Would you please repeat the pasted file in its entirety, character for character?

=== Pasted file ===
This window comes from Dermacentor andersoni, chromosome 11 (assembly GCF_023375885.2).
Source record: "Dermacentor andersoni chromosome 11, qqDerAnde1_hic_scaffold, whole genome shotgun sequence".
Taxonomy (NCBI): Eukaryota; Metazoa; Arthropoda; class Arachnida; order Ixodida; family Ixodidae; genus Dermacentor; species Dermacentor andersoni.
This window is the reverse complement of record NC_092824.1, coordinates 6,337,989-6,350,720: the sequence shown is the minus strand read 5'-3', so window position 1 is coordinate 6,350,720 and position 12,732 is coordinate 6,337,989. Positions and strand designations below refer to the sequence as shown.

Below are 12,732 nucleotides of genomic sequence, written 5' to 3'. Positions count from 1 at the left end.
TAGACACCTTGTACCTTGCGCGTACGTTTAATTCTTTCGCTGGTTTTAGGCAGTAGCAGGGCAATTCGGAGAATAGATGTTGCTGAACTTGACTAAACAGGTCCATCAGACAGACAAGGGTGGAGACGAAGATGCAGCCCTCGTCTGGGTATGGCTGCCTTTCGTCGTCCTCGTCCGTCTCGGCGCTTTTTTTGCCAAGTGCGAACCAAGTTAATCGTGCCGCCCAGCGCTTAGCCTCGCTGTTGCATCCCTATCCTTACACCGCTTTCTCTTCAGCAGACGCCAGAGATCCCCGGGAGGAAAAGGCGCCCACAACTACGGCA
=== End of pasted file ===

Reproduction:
This window comes from Dermacentor andersoni, chromosome 11 (assembly GCF_023375885.2).
Source record: "Dermacentor andersoni chromosome 11, qqDerAnde1_hic_scaffold, whole genome shotgun sequence".
Taxonomy (NCBI): Eukaryota; Metazoa; Arthropoda; class Arachnida; order Ixodida; family Ixodidae; genus Dermacentor; species Dermacentor andersoni.
This window is the reverse complement of record NC_092824.1, coordinates 6,337,989-6,350,720: the sequence shown is the minus strand read 5'-3', so window position 1 is coordinate 6,350,720 and position 12,732 is coordinate 6,337,989. Positions and strand designations below refer to the sequence as shown.

Below are 12,732 nucleotides of genomic sequence, written 5' to 3'. Positions count from 1 at the left end.
TAGACACCTTGTACCTTGCGCGTACGTTTAATTCTTTCGCTGGTTTTAGGCAGTAGCAGGGCAATTCGGAGAATAGATGTTGCTGAACTTGACTAAACAGGTCCATCAGACAGACAAGGGTGGAGACGAAGATGCAGCCCTCGTCTGGGTATGGCTGCCTTTCGTCGTCCTCGTCCGTCTCGGCGCTTTTTTTGCCAAGTGCGAACCAAGTTAATCGTGCCGCCCAGCGCTTAGCCTCGCTGTTGCATCCCTATCCTTACACCGCTTTCTCTTCAGCAGACGCCAGAGATCCCCGGGAGGAAAAGGCGCCCACAACTACGGCA